My wife and I started our crusade to find that special builder in 1988. We first checked close to home within about a 400 mile radius. In between trips we started our collection of log home magazines, brochures and builders guides. This would be helpful in locating and planning our next trip to builders further away. Is this starting to sound familiar? In 1989, we took an extended trip, visiting five states and Canada. We viewed big logs, small logs and every kind of notch that you can name. We had visited the B. Allan Mackie School in Canada which was closed but the caretaker gave us the grand tour and we were able to view various notches and building techniques. We visited builders that were warm and friendly and others that were totally indifferent. On one visit to a builder's yard, my wife and I were greeted as we entered the model log home. We were seated at a nice desk and proceeded to discuss our log home plans with a representative and his associate. We had barely rolled out our three view drawings on the desk when in walked two well known television stars. Both representatives got up from the desk and left us sitting there in total disbelief. We patiently waited and waited and finally left when no one returned to acknowledge our presence.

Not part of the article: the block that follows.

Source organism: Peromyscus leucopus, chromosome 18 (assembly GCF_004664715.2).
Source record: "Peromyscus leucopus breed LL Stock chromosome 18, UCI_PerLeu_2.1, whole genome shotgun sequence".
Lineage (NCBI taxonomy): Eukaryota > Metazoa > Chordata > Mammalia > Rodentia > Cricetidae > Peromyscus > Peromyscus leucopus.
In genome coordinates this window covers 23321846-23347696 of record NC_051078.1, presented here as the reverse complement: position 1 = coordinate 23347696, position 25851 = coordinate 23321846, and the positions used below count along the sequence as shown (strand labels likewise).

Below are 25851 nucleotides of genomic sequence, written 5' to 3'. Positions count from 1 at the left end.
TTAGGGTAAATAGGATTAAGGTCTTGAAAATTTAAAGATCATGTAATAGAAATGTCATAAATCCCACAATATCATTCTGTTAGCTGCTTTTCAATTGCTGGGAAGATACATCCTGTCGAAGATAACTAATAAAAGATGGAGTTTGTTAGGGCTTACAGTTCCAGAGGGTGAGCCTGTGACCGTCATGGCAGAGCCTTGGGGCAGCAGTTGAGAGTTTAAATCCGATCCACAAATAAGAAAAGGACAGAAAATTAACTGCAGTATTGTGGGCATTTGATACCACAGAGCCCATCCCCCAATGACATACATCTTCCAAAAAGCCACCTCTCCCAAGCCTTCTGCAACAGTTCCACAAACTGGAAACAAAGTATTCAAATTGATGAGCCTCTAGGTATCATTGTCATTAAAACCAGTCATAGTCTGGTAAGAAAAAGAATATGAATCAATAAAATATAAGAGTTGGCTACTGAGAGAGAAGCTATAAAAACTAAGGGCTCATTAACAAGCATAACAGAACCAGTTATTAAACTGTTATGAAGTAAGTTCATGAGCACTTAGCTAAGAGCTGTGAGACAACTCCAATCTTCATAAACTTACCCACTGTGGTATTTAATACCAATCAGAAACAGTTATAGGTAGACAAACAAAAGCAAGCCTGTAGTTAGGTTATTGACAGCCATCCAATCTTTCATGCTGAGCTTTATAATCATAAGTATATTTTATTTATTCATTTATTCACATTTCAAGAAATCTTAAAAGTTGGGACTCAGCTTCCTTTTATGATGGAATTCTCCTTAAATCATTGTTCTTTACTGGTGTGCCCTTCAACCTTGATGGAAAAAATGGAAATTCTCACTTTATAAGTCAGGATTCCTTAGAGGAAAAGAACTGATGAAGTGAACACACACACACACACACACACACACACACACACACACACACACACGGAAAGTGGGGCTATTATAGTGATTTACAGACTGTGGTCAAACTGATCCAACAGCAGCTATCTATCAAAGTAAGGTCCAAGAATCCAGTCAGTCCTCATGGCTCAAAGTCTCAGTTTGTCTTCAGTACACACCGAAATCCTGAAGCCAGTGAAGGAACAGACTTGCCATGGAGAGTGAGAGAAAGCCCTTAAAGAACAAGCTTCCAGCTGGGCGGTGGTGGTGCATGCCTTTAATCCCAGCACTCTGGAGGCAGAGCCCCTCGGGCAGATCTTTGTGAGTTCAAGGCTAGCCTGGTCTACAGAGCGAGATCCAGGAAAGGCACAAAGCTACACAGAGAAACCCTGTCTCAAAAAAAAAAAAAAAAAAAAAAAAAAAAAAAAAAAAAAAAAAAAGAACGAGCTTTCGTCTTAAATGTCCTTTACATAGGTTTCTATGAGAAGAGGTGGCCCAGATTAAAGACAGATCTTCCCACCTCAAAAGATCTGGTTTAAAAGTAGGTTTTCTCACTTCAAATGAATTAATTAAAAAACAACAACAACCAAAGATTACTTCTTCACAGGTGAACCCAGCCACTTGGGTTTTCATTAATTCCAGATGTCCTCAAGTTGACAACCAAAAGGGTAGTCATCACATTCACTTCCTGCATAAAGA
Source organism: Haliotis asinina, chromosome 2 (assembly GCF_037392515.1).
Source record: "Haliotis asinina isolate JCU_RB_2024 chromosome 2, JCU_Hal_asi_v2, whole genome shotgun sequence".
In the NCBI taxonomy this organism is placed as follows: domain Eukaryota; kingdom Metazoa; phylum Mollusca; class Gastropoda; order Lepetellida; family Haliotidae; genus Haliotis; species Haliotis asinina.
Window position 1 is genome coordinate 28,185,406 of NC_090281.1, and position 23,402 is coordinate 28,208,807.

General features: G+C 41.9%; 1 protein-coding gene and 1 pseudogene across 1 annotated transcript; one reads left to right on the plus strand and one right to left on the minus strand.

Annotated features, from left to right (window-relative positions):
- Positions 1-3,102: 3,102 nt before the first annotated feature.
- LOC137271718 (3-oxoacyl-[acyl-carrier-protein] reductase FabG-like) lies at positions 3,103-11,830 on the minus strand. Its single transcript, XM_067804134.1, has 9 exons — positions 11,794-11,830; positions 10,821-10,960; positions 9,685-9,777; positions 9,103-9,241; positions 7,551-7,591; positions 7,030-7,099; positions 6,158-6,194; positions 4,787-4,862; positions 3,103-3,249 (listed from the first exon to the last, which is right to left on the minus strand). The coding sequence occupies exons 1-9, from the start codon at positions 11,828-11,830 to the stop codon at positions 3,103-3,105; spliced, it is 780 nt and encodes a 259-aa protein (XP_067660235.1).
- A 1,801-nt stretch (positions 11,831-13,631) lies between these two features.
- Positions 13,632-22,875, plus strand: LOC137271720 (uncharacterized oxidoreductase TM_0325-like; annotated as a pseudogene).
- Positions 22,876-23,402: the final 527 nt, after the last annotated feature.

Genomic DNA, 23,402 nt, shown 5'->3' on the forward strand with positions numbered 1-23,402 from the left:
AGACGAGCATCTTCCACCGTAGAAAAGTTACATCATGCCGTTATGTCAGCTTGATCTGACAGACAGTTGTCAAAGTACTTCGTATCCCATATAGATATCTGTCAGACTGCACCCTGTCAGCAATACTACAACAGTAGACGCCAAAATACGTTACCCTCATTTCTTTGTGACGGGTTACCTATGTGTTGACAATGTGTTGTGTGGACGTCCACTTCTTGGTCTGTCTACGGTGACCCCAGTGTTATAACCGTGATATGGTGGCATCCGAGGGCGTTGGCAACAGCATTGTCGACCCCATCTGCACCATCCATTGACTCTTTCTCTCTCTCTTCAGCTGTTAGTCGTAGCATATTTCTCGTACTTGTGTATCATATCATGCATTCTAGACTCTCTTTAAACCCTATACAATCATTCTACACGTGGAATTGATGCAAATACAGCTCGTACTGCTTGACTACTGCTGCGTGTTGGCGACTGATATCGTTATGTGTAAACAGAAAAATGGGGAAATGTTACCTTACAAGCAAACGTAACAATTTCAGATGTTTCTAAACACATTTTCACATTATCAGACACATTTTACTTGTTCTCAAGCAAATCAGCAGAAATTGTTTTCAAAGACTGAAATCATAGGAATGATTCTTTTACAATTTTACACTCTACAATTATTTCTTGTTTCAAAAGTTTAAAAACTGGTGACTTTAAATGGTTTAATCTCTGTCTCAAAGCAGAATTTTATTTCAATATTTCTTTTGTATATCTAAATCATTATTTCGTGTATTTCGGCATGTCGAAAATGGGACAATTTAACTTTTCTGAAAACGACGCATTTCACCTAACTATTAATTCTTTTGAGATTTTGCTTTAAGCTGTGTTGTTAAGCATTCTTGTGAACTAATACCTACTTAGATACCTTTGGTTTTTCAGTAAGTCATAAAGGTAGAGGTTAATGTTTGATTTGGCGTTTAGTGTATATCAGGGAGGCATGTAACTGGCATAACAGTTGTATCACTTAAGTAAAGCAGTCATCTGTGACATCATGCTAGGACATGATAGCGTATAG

Our quest to find a builder continued. In March 1990, I retired, sold our home and business. Our new property was located in Oregon along the Umpqua River so we stored all our furniture nearby. With our truck camper loaded and our tow vehicle secured, we loaded up our Dobie and our cat and proceeded to a campground in Oregon where we made our home, becoming full-timers in the camping world. We had moved out of a five bedroom home on three acres into a camper mounted on a truck with a dimension of 8' x 11'.  And don't forget the dog and cat! We now had plenty of time to locate the right builder . . . or so we thought.